The West Wind (painting)

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For other uses, see The West Wind (disambiguation).
The West Wind
West-wind.jpg
Artist Tom Thomson
Year 1917
Type Oil on canvas
Dimensions 120.7 cm × 137.2 cm (47.5 in × 54.0 in)
Location Art Gallery of Ontario, Toronto

The West Wind is a well-known painting by Canadian artist Tom Thomson. An iconic image, the pine at its centre has been described as growing "in the national ethos as our one and only tree in a country of trees".[1] It was the artist's final painting, and according to some art historians was unfinished at the time of his sudden death by drowning in 1917.[2]

Thomson based The West Wind on an earlier, slightly different sketch he produced in 1916 while working as a park ranger in Algonquin Park.[3] In the finished canvas Thomson moved the pine further to the right, replaced a less defined foreground plane with strongly patterned rock shapes, and removed a dead tree limb from the ground.[1] The location of the subject is uncertain; Thomson's friend Winifred Trainor believed the site represented was Cedar Lake, though Grand Lake, Algonquin Park has also been proposed as the setting.[4] Some locals believe the location to be on Kawawaymog Lake.[5]

As in his iconic The Jack Pine, Thomson began the painting with an undercoat of vermilion that he allowed to show through in various places to contrast with the greens, to lend the work a feeling of "vibration" and movement.[6] The pine dominates the composition without obscuring the view into the distance, and is successful as both specific representation and abstract design.[1]

Though not imposing in scale, it is a graceful arabesque decoration, "a magnified bonsai".[1] Thomson's background in design lent his composition an art-nouveau sensibility, for example, "in the way a single tree stands silhouetted against water or the sky like a symbol of romantic solitude".[7] An earlier reviewer noticed the same effect in it and The Jack Pine: "[these] two best-known canvases... are essentially Art Nouveau designs in the flat, the principal motif in each case being a tree drawn in great sinuous curves... Such pictures, are, however, saved from complete stylization by the use of uncompromisingly native subject-matter and of Canadian colours, the glowing colours of autumn."[8]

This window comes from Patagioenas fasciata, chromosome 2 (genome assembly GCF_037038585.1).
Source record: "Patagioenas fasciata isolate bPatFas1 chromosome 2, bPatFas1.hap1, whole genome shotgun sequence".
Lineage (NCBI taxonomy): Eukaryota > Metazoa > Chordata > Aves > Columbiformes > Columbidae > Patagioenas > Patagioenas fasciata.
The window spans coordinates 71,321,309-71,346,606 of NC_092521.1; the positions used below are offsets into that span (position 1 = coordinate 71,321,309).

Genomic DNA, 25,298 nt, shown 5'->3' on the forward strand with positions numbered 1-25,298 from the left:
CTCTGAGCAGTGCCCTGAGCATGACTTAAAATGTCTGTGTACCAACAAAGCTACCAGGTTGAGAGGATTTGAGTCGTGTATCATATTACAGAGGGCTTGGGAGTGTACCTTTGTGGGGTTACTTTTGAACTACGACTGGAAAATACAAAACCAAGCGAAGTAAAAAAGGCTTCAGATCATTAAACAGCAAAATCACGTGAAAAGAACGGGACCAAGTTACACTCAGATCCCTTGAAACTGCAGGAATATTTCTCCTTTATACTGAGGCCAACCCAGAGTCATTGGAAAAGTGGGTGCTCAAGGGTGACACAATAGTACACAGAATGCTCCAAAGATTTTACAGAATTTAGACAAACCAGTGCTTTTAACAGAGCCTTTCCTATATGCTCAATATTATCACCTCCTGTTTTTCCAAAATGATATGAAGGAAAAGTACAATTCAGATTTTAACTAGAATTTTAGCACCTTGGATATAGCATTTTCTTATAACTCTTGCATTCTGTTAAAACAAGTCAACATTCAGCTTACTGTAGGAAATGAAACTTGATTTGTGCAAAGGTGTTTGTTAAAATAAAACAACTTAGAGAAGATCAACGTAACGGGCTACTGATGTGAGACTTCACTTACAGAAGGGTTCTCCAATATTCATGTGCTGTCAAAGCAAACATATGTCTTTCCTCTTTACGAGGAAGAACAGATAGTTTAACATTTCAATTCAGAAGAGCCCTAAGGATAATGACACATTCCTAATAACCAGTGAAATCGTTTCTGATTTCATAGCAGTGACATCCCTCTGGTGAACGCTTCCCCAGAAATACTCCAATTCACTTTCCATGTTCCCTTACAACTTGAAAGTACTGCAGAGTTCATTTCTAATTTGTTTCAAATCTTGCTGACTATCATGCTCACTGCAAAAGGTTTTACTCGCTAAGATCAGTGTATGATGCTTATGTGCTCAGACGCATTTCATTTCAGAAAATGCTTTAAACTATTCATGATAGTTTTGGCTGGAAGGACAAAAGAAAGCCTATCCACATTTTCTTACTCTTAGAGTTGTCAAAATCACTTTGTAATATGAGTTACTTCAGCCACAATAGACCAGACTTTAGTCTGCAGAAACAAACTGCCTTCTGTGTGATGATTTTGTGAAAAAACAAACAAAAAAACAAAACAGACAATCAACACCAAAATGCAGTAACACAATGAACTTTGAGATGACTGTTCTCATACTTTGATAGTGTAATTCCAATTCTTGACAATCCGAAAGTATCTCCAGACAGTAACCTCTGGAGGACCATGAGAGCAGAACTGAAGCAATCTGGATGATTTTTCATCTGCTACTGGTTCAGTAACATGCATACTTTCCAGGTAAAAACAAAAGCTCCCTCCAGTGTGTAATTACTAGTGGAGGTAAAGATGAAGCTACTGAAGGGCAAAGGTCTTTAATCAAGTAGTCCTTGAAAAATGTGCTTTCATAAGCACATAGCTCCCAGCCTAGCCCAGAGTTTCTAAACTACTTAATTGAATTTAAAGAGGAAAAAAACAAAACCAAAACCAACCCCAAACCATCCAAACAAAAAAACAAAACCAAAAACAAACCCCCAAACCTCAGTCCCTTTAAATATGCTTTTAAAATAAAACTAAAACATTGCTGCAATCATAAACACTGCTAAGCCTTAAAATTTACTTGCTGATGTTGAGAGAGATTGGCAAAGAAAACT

According to Trainor, Thomson was not satisfied with the picture, fearing that the flat abstract shapes of the foreground rocks and trees were inconsistent with the atmospheric conception of the background.[9] However, for Thomson's colleague Arthur Lismer, the trees in The West Wind were symbolic of the national character, models of resolve against the elements.[9] Thomson biographer and curator Joan Murray, while initially disliking the painting, wrote that it "is a powerful canvas; resonating with its message of weather and wind, it expressed the divine as some of us imagine it in Canada. This is the sort of tree that would stand at the gates of heaven to open the doors of the kingdom."[10]

The Canadian Club of Toronto donated The West Wind to the recently opened Art Gallery of Toronto (now the Art Gallery of Ontario). Librarian George Locke, a club member, announced the donation in a speech, praising Thomson's accomplishments: "Thomson needs no tablet to commemorate his achievements ... He has left us work that expresses our national life – the forces of the great natural surroundings of this young land."[11]

On the fiftieth anniversary of Thomson's death, the Canadian government honoured him with a series of stamps portraying his works, including The West Wind and The Jack Pine. On 3 May 1990 Canada Post issued 'The West Wind, Tom Thomson, 1917' in the Masterpieces of Canadian art series. The stamp was designed by Pierre-Yves Pelletier based on an oil painting "The West Wind", (1917) by Thomas John Thomson in the Art Gallery of Ontario, Toronto, Ontario. The 50¢ stamps are perforated 13 X 13.5 and were printed by Ashton-Potter Limited.[12]

Notes[edit]

  1. ^ a b c d Silcox and Town, 174
  2. ^ Buchanan, Donald W. "Canadian Painters, from Paul Kane to the Group of Seven". London: Phaidon Press, 1945. 12
  3. ^ "Marcel Granger – Tom Thomson's The West Wind". Retrieved 2007-05-26. 
  4. ^ Murray (1999), 78
  5. ^ Personal Conversation between Giulia Forsythe and a Local
  6. ^ Murray (1996), 115
  7. ^ Page 41 in Belton, Robert James (2001). Sights of resistance: approaches to Canadian visual culture, volume 1. University of Calgary Press. ISBN 1-55238-011-4
  8. ^ Quotation of R.H. Hubbard (1962) in Reid, Dennis (p. 27). Tom Thomson: The Jack Pine. Masterpieces in the National Gallery of Canada (No. 5). Ottawa: National Gallery of Canada, 1975.
  9. ^ a b Murray (1999), 114
  10. ^ Murray (1996), 120
  11. ^ Quoted in Cameron, Ross D. (1999). "Tom Thomson, Antimodernism, and the Ideal of Manhood." Journal of the Canadian Historical Association 10(1):185–208.
  12. ^ Canada Post stamp

References[edit]

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